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Category: Transportation and Logistics

Supply Chain News: US Rail Bottlenecks Growing, as CSX is Turning Away Freight in Face of Labor Shortages


With Shanghai reopening and Peak Season Neigh, Rail Shippers could See Longer Delays

June 9, 2022

Rail bottlenecks, especially long delays getting in to the rail yards of Chicago, were an important factor in the overall glitches in the flow of goods that most visibly manifested itself with dozens and at times more than 100 ocean containers ships afloat in the ocean waiting for berths at the ports of Los Angeles and Long Beach. (See Container Congestion and Delays move from Ports to Chicago Rail Hub.)

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Word is that rail companies are open to negotiate wages and benefits, but they are less likely to give in on work rules, especially the plan to move to one-person locomotive crews.

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Now, labor, railcar and chassis shortages are again causing issues in the transport of rail freight, risking still more disruptions for importers and shipper.

In fact, CSX CEO Jim Foote said the rail carrier has been turning down business recently due to a lack of capacity. Foote said the problems were the result of labor shortages, saying that the carrier has struggled to recruit enough workers to meet staffing needs.

Foote said that CXS’ annual attrition rate has grown from 7% to 10%. A recruitment campaign added in 1,000 new rail workers last year, but that just about covered the number of employees who left the company over the same period.

As reported by web site last week, there have been signs of looming troubles.

Average dwell times for intermodal containers at terminals on the west coast been rising over the past months. Att the Los Angeles and Long Beach complex, they rose from 7.7 days in March to 9.6 in April. According to the Pacific Maritime Association, which represents the container terminal operators and lines on the west coast on labor and other matters, the current dwell is three times higher than required to ensure the smooth flow of rail freight.

There are similar delays at other west coast ports. Container dwell times now average nine days at the port of Oaklan, and the Northwest Seaport Alliance (NSWA) recently reported a two-digit cycle times (i.e., 10 days or more), attributing the growing cycle times to shortages of rail cars, locomotives and crews.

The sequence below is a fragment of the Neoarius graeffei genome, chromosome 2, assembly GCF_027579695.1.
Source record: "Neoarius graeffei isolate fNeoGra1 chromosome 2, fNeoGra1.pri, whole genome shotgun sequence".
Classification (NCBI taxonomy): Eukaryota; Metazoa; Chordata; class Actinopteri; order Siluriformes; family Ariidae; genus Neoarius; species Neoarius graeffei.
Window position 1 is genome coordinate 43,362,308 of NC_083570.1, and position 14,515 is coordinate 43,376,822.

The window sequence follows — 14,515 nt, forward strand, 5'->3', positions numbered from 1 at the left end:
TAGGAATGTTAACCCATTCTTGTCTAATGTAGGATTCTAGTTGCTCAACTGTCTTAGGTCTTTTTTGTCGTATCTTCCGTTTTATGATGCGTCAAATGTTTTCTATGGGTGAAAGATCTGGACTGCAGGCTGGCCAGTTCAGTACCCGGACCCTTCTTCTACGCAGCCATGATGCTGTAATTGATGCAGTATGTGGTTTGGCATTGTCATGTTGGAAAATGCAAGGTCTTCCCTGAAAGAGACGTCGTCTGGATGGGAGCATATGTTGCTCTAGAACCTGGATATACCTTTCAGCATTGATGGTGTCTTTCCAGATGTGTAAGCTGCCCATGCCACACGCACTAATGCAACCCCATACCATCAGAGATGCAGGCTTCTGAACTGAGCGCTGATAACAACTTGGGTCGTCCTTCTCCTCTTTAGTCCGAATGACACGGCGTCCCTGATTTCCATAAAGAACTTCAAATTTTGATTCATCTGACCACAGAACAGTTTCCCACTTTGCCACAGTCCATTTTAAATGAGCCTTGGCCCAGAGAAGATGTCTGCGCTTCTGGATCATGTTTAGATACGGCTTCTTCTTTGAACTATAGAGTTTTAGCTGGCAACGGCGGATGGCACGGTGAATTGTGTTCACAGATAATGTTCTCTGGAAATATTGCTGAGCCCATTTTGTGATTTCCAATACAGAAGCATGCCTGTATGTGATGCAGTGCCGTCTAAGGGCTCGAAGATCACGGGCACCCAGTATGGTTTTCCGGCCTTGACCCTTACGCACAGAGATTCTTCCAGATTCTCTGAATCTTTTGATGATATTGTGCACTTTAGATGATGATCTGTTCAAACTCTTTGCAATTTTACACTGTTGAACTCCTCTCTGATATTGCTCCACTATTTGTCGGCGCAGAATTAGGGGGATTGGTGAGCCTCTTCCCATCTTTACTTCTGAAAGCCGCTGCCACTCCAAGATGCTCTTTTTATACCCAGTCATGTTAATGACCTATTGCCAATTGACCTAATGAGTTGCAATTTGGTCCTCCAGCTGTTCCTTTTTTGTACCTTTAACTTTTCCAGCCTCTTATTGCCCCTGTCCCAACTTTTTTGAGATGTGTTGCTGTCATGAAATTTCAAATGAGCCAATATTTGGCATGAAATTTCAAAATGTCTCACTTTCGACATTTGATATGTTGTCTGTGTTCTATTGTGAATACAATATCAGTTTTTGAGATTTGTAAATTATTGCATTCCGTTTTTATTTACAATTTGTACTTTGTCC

The general trend is worrisome enough, but made more so given the start of the peak shipping season is either already here or coming in a matter of weeks.

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The story quotes Gene Seroka, executive director of the port of Los Angeles, as saying the port could clear out the rail containers at its terminals within two weeks if Union Pacific and BNSF were moving containers at normal speeds.

Add to these challenges the on-going labor contract negotiations with the carriers. The unions have been working with an expired contract since 2020, and recently asked the National Mediation Board to declare an impasse and order arbitration.

Word is that rail companies are open to negotiate wages and benefits, but they are less likely to give in on work rules, especially the plan to move to one-person locomotive crews, which is naturally is opposed by the unions.

Another issue is chassis availability. A few days ago, Union Pacific warned that it might soon be forced to stack containers owing to the lack of chassis.

“If the expected surge in volume from Shanghai is going to play out as anticipated, importers and everybody involved in moving imports in the US will likely feel an acute sense of déjà vu in the weeks ahead,” the Loadstar notes.


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